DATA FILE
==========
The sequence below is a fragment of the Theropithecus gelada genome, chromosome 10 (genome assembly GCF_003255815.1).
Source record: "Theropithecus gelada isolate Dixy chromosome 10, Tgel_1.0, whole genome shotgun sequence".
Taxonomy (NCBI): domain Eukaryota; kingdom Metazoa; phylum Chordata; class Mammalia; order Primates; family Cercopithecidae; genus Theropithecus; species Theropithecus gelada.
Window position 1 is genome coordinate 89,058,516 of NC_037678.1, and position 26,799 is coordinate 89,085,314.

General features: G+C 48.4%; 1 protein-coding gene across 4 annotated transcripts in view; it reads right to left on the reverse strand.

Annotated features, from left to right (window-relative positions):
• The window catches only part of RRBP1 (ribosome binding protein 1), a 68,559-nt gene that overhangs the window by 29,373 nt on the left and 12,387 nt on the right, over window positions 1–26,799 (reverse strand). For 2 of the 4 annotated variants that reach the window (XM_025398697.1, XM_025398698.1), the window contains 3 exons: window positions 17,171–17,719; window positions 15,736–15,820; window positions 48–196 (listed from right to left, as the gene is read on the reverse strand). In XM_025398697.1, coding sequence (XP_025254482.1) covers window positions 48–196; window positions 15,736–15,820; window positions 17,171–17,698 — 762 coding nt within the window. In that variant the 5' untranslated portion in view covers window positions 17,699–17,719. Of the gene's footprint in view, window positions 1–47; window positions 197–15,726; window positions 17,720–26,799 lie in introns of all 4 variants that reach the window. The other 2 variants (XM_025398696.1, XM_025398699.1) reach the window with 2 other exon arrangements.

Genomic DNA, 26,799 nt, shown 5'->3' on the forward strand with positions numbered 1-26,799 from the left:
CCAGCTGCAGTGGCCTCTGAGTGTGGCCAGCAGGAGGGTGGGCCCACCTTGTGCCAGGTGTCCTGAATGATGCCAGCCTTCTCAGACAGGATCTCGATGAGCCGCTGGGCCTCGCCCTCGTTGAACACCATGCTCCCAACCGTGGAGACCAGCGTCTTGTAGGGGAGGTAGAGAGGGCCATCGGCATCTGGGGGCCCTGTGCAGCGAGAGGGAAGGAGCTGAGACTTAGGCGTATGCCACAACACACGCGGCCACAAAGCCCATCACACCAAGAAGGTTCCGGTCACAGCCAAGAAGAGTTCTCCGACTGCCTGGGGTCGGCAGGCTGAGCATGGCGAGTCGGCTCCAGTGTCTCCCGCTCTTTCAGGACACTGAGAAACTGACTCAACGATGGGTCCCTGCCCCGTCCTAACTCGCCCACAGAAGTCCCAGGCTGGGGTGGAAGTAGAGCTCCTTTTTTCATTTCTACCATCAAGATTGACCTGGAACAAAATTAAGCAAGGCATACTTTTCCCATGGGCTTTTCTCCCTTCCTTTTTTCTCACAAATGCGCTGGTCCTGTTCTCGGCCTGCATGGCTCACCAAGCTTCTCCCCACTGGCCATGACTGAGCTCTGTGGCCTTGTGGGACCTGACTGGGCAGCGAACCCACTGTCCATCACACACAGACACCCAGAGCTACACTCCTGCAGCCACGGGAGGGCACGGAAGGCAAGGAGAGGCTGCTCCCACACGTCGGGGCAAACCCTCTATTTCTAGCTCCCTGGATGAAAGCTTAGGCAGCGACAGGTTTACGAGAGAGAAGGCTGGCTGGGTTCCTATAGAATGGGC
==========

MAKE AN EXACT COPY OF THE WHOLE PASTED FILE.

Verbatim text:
The sequence below is a fragment of the Theropithecus gelada genome, chromosome 10 (genome assembly GCF_003255815.1).
Source record: "Theropithecus gelada isolate Dixy chromosome 10, Tgel_1.0, whole genome shotgun sequence".
Taxonomy (NCBI): domain Eukaryota; kingdom Metazoa; phylum Chordata; class Mammalia; order Primates; family Cercopithecidae; genus Theropithecus; species Theropithecus gelada.
Window position 1 is genome coordinate 89,058,516 of NC_037678.1, and position 26,799 is coordinate 89,085,314.

General features: G+C 48.4%; 1 protein-coding gene across 4 annotated transcripts in view; it reads right to left on the reverse strand.

Annotated features, from left to right (window-relative positions):
• The window catches only part of RRBP1 (ribosome binding protein 1), a 68,559-nt gene that overhangs the window by 29,373 nt on the left and 12,387 nt on the right, over window positions 1–26,799 (reverse strand). For 2 of the 4 annotated variants that reach the window (XM_025398697.1, XM_025398698.1), the window contains 3 exons: window positions 17,171–17,719; window positions 15,736–15,820; window positions 48–196 (listed from right to left, as the gene is read on the reverse strand). In XM_025398697.1, coding sequence (XP_025254482.1) covers window positions 48–196; window positions 15,736–15,820; window positions 17,171–17,698 — 762 coding nt within the window. In that variant the 5' untranslated portion in view covers window positions 17,699–17,719. Of the gene's footprint in view, window positions 1–47; window positions 197–15,726; window positions 17,720–26,799 lie in introns of all 4 variants that reach the window. The other 2 variants (XM_025398696.1, XM_025398699.1) reach the window with 2 other exon arrangements.

Genomic DNA, 26,799 nt, shown 5'->3' on the forward strand with positions numbered 1-26,799 from the left:
CCAGCTGCAGTGGCCTCTGAGTGTGGCCAGCAGGAGGGTGGGCCCACCTTGTGCCAGGTGTCCTGAATGATGCCAGCCTTCTCAGACAGGATCTCGATGAGCCGCTGGGCCTCGCCCTCGTTGAACACCATGCTCCCAACCGTGGAGACCAGCGTCTTGTAGGGGAGGTAGAGAGGGCCATCGGCATCTGGGGGCCCTGTGCAGCGAGAGGGAAGGAGCTGAGACTTAGGCGTATGCCACAACACACGCGGCCACAAAGCCCATCACACCAAGAAGGTTCCGGTCACAGCCAAGAAGAGTTCTCCGACTGCCTGGGGTCGGCAGGCTGAGCATGGCGAGTCGGCTCCAGTGTCTCCCGCTCTTTCAGGACACTGAGAAACTGACTCAACGATGGGTCCCTGCCCCGTCCTAACTCGCCCACAGAAGTCCCAGGCTGGGGTGGAAGTAGAGCTCCTTTTTTCATTTCTACCATCAAGATTGACCTGGAACAAAATTAAGCAAGGCATACTTTTCCCATGGGCTTTTCTCCCTTCCTTTTTTCTCACAAATGCGCTGGTCCTGTTCTCGGCCTGCATGGCTCACCAAGCTTCTCCCCACTGGCCATGACTGAGCTCTGTGGCCTTGTGGGACCTGACTGGGCAGCGAACCCACTGTCCATCACACACAGACACCCAGAGCTACACTCCTGCAGCCACGGGAGGGCACGGAAGGCAAGGAGAGGCTGCTCCCACACGTCGGGGCAAACCCTCTATTTCTAGCTCCCTGGATGAAAGCTTAGGCAGCGACAGGTTTACGAGAGAGAAGGCTGGCTGGGTTCCTATAGAATGGGC